If you’ve got heat-regulation problems in your home or office, then you’ll want to take action to address the problem. After all, it’s no fun sitting in a stifling, hot environment. It can effect concentration and productivity, too!
Fortunately, there are many different ways that we might go about addressing the problem, ranging from the simple to the more sophisticated. In this article, we’ll consider a few of them.
Car roof down
If you’re driving along a motorway on a hot day, then you might be tempted to put the roof down and enjoy the sunshine. You’ll have the wind in your hair, and you’ll be cooler as a result. But this practice, as liberating as it might be, is not a very efficient means of cooling. You’ll have no control over the precise extent of the cooling, for one thing. For another, putting the roof down will enormously impact your fuel economy.
Windows open in an office
Similarly, if you’re sitting in an office on a hot day, you might be tempted to open a window. This might offer some relief, particularly if there’s a breeze. But it’s not a very efficient way of cooling a building. You’ll have no control over the extent to which the temperature is reduced – you’ll instead need to rely on the wind happening to blow in a given direction. Unless you’re based in one of the colder parts of the world, you’ll want to make use of some more elaborate cooling technology.
We human beings rid ourselves of heat at skin level. When air molecules touch our skin, some of the heat from our bodies is transferred to them. When those same air molecules are moved away and replaced by colder ones, we get even colder. The faster the turnover, the more effective the cooling – which is why sitting in front of a powerful fan feels cold.
If your skin is exposed to an electric fan, then this undoubtedly help to cool it. But in most domestic and professional environments, you won’t have much skin exposed. And if you’re running a crowded office, you’ll probably not want to encourage your staff to start taking their clothes off – after all, the resultant distraction will probably curb productivity more than the heat ever could!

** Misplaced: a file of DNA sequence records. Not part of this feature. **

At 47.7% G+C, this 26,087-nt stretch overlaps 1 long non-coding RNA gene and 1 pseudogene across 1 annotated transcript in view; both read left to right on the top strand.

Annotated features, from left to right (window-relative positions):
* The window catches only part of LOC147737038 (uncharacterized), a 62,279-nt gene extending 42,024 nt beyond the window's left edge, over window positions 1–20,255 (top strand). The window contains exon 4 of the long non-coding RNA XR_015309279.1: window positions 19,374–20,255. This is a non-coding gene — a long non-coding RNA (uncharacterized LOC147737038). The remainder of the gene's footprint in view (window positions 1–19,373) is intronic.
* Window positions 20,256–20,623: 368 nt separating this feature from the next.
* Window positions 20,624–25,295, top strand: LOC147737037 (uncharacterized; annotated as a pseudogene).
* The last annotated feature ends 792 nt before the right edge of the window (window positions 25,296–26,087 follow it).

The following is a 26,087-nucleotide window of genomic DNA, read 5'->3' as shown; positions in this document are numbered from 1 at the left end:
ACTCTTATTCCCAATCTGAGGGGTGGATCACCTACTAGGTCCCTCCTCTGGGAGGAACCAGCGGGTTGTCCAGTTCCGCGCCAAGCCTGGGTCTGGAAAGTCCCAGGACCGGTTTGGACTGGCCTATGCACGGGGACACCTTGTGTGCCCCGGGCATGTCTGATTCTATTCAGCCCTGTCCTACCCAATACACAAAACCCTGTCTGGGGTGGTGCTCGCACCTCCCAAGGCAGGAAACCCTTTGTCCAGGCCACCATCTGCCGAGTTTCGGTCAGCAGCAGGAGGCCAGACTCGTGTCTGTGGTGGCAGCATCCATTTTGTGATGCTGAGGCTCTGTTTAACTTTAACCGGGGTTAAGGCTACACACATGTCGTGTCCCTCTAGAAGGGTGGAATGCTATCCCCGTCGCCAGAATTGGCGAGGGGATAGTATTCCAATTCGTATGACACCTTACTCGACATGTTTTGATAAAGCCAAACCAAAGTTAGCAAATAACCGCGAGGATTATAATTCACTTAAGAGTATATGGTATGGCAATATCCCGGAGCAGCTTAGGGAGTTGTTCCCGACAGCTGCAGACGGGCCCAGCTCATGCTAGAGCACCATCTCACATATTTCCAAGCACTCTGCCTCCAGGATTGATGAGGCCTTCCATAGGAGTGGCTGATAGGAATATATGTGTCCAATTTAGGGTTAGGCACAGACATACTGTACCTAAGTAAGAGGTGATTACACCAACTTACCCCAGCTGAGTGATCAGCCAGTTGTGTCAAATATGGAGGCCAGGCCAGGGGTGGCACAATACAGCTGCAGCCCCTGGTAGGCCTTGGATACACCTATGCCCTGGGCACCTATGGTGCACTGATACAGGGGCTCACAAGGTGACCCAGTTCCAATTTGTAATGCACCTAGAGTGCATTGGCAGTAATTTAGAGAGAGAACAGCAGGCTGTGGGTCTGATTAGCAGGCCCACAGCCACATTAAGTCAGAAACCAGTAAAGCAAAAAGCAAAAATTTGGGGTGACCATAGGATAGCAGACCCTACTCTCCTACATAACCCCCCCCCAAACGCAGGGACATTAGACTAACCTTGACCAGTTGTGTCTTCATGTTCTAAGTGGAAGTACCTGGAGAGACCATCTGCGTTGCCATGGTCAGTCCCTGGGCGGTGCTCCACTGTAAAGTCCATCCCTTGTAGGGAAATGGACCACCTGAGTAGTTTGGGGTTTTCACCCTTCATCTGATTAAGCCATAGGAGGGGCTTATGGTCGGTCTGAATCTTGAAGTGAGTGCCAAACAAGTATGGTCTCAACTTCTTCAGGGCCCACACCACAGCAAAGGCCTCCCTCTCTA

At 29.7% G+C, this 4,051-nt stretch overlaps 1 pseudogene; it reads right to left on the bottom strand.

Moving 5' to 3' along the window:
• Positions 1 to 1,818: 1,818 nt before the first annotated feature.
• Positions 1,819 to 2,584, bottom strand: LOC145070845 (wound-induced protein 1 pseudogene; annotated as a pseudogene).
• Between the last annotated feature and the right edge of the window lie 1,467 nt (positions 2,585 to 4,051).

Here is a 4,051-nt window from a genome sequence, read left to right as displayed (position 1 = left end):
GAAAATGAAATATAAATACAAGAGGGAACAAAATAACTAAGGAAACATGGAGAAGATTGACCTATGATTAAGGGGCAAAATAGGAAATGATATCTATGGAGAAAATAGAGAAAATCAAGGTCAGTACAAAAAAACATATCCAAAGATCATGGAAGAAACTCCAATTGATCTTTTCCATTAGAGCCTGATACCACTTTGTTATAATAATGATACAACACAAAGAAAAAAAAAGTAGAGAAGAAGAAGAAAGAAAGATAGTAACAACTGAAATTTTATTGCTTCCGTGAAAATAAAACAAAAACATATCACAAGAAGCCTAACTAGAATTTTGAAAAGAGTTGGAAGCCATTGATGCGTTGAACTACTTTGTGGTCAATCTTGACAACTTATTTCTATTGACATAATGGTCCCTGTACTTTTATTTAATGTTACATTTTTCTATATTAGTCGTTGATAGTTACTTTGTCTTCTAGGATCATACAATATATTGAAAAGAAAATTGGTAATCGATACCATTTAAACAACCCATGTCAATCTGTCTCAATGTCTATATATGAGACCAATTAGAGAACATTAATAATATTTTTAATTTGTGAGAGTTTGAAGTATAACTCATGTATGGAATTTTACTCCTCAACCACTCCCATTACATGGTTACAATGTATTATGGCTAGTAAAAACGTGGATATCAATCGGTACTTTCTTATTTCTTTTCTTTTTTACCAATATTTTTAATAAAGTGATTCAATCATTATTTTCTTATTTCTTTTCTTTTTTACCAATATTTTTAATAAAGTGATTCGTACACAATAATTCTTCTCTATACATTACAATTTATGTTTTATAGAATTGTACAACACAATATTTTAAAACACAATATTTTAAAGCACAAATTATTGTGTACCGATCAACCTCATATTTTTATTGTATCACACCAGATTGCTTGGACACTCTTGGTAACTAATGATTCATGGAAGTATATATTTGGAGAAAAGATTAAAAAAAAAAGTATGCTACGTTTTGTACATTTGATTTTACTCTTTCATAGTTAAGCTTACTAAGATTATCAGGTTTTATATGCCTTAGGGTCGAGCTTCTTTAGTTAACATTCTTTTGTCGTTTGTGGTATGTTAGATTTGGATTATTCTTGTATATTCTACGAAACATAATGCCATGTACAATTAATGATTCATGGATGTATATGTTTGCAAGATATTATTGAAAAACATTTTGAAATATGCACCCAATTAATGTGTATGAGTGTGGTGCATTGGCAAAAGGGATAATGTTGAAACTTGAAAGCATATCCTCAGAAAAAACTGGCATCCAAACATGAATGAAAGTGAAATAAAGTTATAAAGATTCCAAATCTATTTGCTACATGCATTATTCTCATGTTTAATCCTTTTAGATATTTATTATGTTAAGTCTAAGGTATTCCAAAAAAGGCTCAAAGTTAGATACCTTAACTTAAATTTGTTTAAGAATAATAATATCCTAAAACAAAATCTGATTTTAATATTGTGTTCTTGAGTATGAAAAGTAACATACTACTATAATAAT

What’s more, sometimes the heat is so intense that no amount of air-circulation can compensate. In this situation, we feel as though we’re being bombarded with stifling, warm air currents. If we’re to effectively regulate the temperature in our homes and offices, then we’ll need to turn to a more ingenious solution.
An air conditioner makes use of both a fan and some clever plumbing to transfer heat energy from one part of a building to another. The conditioner as we know it today came to be in Brooklyn, when an engineer name Willis Carrier came up with a way of regulating the humidity in the factory.
The New York humidity was causing the printing technology of the time to malfunction, with the ink becoming smeared and indistinct before it had a chance to dry. In order to solve the problem, carrier used a fan to blow air over a set of cold pipes. The air cooled down, and in doing so lost the energy required to carry the water. The result was condensation, and reduction in humidity – and, crucially, in air temperature. Within a few decades of Carrier’s idea, the technology had spread across the globe.
The modern air-conditioning unit operates the same principle as Carrier’s first design. A coil of pipes, containing a special fluid with a low freezing point, is blow over with a fan, which in turn causes the surrounding air to cool. This coil of piping is known as the condenser coil.
This in turn causes the temperature of the fluid to rise, and so too the pressure within the pipe. This hotter fluid moves along the pipe until it reaches another coil of pipes in another location (usually on the outside of the building). These pipes are then cooled with a second set of fans, which transfer heat to the surrounding area. This set of coils are collectively known as the evaporator coils.
From there, the coolant passes through a special compressor on its way back to the condenser coils, where the cycle begins anew. By manipulating the speed of the fans and the pressure within the compressor, we can regulate the temperature of our indoor environment very precisely.
An air conditioning unit will also act as a dehumidifier, which can also have a profound impact on our subjective impression of heat. We humans rid our bodies of heat by sweating, and excess humidity can prevent sweat from evaporating properly. In a dryer climate, our sweat will evaporate, and we’ll consequently feel a great deal more comfortable and cooler.
Finally, an air-conditioners needn’t just act as a cooler and dehumidifier. It can also work as a heater, by reversing the direction of the flow of coolant. This will cause heat energy to be transferred from outside of the building to inside. This will make the whole system useful not only in summer, but in winter, too.
As a result of all of these things, an air-conditioned environment – whether it’s an office, a school, a car or a villa – will be far more pleasant to live inside. Air conditioning systems come in a range of sizes and levels of complexity – if you’ve just got a small space to condition, then you might consider a unit containing all of the various coils, fans and piping in a single unit – usually mounted in a window. On the other hand, if you’ve got a large building that needs cooling, you might consider a system comprising many different coils in many different rooms, all adjoined by air vents and all leading to a single, central evaporator. Such systems are often found in large public buildings, like hospitals, leisure centres and schools.